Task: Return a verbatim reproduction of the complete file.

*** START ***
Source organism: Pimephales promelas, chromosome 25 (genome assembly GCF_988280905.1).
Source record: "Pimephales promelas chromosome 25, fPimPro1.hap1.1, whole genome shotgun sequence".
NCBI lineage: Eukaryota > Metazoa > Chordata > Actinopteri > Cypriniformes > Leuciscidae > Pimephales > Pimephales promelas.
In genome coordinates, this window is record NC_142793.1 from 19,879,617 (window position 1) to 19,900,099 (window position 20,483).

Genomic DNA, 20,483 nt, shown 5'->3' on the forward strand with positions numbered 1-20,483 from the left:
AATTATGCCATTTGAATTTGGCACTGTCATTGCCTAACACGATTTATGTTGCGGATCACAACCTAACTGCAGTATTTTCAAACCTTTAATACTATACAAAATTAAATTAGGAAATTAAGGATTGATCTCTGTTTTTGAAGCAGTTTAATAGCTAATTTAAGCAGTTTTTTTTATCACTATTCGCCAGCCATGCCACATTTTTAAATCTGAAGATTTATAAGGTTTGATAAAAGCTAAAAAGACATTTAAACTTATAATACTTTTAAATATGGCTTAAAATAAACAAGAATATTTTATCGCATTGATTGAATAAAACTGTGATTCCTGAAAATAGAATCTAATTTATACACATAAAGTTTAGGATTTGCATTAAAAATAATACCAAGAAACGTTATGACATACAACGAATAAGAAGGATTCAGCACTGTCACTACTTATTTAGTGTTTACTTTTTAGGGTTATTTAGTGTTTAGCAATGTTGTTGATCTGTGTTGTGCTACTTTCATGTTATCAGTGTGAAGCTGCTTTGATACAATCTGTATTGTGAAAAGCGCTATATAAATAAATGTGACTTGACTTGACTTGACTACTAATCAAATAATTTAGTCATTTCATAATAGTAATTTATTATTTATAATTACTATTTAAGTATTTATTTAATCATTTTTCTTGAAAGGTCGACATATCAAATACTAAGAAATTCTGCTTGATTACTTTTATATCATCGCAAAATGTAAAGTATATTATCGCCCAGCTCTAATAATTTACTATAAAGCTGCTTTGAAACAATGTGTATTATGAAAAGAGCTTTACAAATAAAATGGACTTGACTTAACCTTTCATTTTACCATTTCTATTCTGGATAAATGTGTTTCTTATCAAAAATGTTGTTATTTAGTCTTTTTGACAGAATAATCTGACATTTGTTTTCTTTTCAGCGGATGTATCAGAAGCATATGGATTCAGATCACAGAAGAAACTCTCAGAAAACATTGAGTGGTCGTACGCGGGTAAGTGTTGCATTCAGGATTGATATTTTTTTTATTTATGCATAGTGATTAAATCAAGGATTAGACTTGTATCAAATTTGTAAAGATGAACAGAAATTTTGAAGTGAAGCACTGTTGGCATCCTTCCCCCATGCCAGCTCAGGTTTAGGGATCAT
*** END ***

Source organism: Pimephales promelas, chromosome 25 (genome assembly GCF_988280905.1).
Source record: "Pimephales promelas chromosome 25, fPimPro1.hap1.1, whole genome shotgun sequence".
NCBI lineage: Eukaryota > Metazoa > Chordata > Actinopteri > Cypriniformes > Leuciscidae > Pimephales > Pimephales promelas.
In genome coordinates, this window is record NC_142793.1 from 19,879,617 (window position 1) to 19,900,099 (window position 20,483).

Genomic DNA, 20,483 nt, shown 5'->3' on the forward strand with positions numbered 1-20,483 from the left:
AATTATGCCATTTGAATTTGGCACTGTCATTGCCTAACACGATTTATGTTGCGGATCACAACCTAACTGCAGTATTTTCAAACCTTTAATACTATACAAAATTAAATTAGGAAATTAAGGATTGATCTCTGTTTTTGAAGCAGTTTAATAGCTAATTTAAGCAGTTTTTTTTATCACTATTCGCCAGCCATGCCACATTTTTAAATCTGAAGATTTATAAGGTTTGATAAAAGCTAAAAAGACATTTAAACTTATAATACTTTTAAATATGGCTTAAAATAAACAAGAATATTTTATCGCATTGATTGAATAAAACTGTGATTCCTGAAAATAGAATCTAATTTATACACATAAAGTTTAGGATTTGCATTAAAAATAATACCAAGAAACGTTATGACATACAACGAATAAGAAGGATTCAGCACTGTCACTACTTATTTAGTGTTTACTTTTTAGGGTTATTTAGTGTTTAGCAATGTTGTTGATCTGTGTTGTGCTACTTTCATGTTATCAGTGTGAAGCTGCTTTGATACAATCTGTATTGTGAAAAGCGCTATATAAATAAATGTGACTTGACTTGACTTGACTACTAATCAAATAATTTAGTCATTTCATAATAGTAATTTATTATTTATAATTACTATTTAAGTATTTATTTAATCATTTTTCTTGAAAGGTCGACATATCAAATACTAAGAAATTCTGCTTGATTACTTTTATATCATCGCAAAATGTAAAGTATATTATCGCCCAGCTCTAATAATTTACTATAAAGCTGCTTTGAAACAATGTGTATTATGAAAAGAGCTTTACAAATAAAATGGACTTGACTTAACCTTTCATTTTACCATTTCTATTCTGGATAAATGTGTTTCTTATCAAAAATGTTGTTATTTAGTCTTTTTGACAGAATAATCTGACATTTGTTTTCTTTTCAGCGGATGTATCAGAAGCATATGGATTCAGATCACAGAAGAAACTCTCAGAAAACATTGAGTGGTCGTACGCGGGTAAGTGTTGCATTCAGGATTGATATTTTTTTTATTTATGCATAGTGATTAAATCAAGGATTAGACTTGTATCAAATTTGTAAAGATGAACAGAAATTTTGAAGTGAAGCACTGTTGGCATCCTTCCCCCATGCCAGCTCAGGTTTAGGGATCAT